Redesigning My Blog: What I Learned (and Relearned)

If you’re new here, I have to put first things first: WELCOME! I’m so glad you’re here, however you came to be here, and I hope you’ll take a few minutes to look around and see what this space is all about. I’m really glad you’re here.

If you’ve been around here for awhile, though, you may notice that things look….well, different.  And friends? I could not be more excited about this new space we can share together. I hope it will be someplace that facilitates conversation and fosters a real sense of community as we journey together. Plus? I think it’s really pretty, and that always helps, right?

The gut-honest truth, though, is that the process of becoming pretty is often gritty and – let’s be honest – ugly.[Tweet “The process of becoming pretty is often pretty ugly.”]

I began the painstaking process of redesigning my blog last spring. You read that right. Last spring, which is now nearly six months ago. I knew it was going to be a long process (and consequently had put it off for as long as I could). As I try to take my writing career to the next level, though, it was clear that the time had come to take my online space to the next level, too.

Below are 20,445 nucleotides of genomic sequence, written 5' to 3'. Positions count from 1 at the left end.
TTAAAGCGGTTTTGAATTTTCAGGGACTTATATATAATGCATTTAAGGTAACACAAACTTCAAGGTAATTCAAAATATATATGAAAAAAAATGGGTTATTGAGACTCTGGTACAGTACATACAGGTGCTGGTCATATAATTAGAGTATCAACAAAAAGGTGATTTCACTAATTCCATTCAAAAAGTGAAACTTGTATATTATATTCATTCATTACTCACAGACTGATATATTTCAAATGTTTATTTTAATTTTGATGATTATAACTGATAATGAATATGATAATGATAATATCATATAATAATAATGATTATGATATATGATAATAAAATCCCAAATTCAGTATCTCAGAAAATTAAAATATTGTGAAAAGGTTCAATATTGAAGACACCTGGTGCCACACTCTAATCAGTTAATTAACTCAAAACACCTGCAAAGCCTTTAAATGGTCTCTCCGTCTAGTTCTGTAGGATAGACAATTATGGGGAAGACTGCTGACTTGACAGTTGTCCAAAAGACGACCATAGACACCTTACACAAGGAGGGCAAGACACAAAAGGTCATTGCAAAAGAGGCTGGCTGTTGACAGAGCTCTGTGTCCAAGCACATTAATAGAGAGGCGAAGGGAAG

Encouraged by a close friend who had recently undertaken the same process on her own website, I jumped in headfirst. I was fully aware that there would be times I wanted to quit, but overriding that fear was the conclusion that if I didn’t start, I’d never be any further along in my journey than I was then.

Through the process, I learned things I never knew I never knew. I felt many times like I was learning a new language *while* trying to write a book in that language. Web design is no joke, and I understand now why the people who do it and do it well make the big bucks.